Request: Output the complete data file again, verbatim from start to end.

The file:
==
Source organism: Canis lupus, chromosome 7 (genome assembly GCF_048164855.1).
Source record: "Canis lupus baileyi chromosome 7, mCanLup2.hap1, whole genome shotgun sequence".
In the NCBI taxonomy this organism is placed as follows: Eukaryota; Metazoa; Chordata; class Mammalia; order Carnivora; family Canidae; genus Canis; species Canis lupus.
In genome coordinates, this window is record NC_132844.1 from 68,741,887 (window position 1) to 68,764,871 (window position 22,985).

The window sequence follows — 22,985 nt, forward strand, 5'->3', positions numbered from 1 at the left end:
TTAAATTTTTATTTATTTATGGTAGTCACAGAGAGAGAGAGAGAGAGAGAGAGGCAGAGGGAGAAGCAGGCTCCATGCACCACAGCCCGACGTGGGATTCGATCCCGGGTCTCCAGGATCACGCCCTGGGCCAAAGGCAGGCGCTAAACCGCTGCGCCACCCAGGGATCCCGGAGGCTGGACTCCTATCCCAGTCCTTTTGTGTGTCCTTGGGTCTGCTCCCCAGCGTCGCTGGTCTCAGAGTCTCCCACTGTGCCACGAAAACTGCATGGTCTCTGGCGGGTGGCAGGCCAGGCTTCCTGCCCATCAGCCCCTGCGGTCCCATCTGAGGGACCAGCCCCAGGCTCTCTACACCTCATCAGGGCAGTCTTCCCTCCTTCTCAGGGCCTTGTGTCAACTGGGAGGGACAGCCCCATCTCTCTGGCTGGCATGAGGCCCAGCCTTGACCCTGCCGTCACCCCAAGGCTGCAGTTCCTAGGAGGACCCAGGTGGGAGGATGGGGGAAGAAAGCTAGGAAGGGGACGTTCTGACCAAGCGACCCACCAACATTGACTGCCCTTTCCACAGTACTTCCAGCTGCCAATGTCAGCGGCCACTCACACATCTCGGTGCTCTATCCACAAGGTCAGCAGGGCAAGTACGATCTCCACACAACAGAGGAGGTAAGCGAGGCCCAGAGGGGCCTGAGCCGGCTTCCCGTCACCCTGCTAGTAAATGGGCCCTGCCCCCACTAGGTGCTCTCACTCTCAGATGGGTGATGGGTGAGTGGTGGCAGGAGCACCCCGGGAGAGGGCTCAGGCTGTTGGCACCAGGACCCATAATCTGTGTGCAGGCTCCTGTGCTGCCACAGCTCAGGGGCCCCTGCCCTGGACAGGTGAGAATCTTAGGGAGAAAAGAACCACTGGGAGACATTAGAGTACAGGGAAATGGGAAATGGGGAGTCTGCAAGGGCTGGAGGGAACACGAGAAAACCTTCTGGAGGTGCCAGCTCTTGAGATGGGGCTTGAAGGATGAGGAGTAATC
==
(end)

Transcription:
Source organism: Canis lupus, chromosome 7 (genome assembly GCF_048164855.1).
Source record: "Canis lupus baileyi chromosome 7, mCanLup2.hap1, whole genome shotgun sequence".
In the NCBI taxonomy this organism is placed as follows: Eukaryota; Metazoa; Chordata; class Mammalia; order Carnivora; family Canidae; genus Canis; species Canis lupus.
In genome coordinates, this window is record NC_132844.1 from 68,741,887 (window position 1) to 68,764,871 (window position 22,985).

The window sequence follows — 22,985 nt, forward strand, 5'->3', positions numbered from 1 at the left end:
TTAAATTTTTATTTATTTATGGTAGTCACAGAGAGAGAGAGAGAGAGAGAGAGGCAGAGGGAGAAGCAGGCTCCATGCACCACAGCCCGACGTGGGATTCGATCCCGGGTCTCCAGGATCACGCCCTGGGCCAAAGGCAGGCGCTAAACCGCTGCGCCACCCAGGGATCCCGGAGGCTGGACTCCTATCCCAGTCCTTTTGTGTGTCCTTGGGTCTGCTCCCCAGCGTCGCTGGTCTCAGAGTCTCCCACTGTGCCACGAAAACTGCATGGTCTCTGGCGGGTGGCAGGCCAGGCTTCCTGCCCATCAGCCCCTGCGGTCCCATCTGAGGGACCAGCCCCAGGCTCTCTACACCTCATCAGGGCAGTCTTCCCTCCTTCTCAGGGCCTTGTGTCAACTGGGAGGGACAGCCCCATCTCTCTGGCTGGCATGAGGCCCAGCCTTGACCCTGCCGTCACCCCAAGGCTGCAGTTCCTAGGAGGACCCAGGTGGGAGGATGGGGGAAGAAAGCTAGGAAGGGGACGTTCTGACCAAGCGACCCACCAACATTGACTGCCCTTTCCACAGTACTTCCAGCTGCCAATGTCAGCGGCCACTCACACATCTCGGTGCTCTATCCACAAGGTCAGCAGGGCAAGTACGATCTCCACACAACAGAGGAGGTAAGCGAGGCCCAGAGGGGCCTGAGCCGGCTTCCCGTCACCCTGCTAGTAAATGGGCCCTGCCCCCACTAGGTGCTCTCACTCTCAGATGGGTGATGGGTGAGTGGTGGCAGGAGCACCCCGGGAGAGGGCTCAGGCTGTTGGCACCAGGACCCATAATCTGTGTGCAGGCTCCTGTGCTGCCACAGCTCAGGGGCCCCTGCCCTGGACAGGTGAGAATCTTAGGGAGAAAAGAACCACTGGGAGACATTAGAGTACAGGGAAATGGGAAATGGGGAGTCTGCAAGGGCTGGAGGGAACACGAGAAAACCTTCTGGAGGTGCCAGCTCTTGAGATGGGGCTTGAAGGATGAGGAGTAATC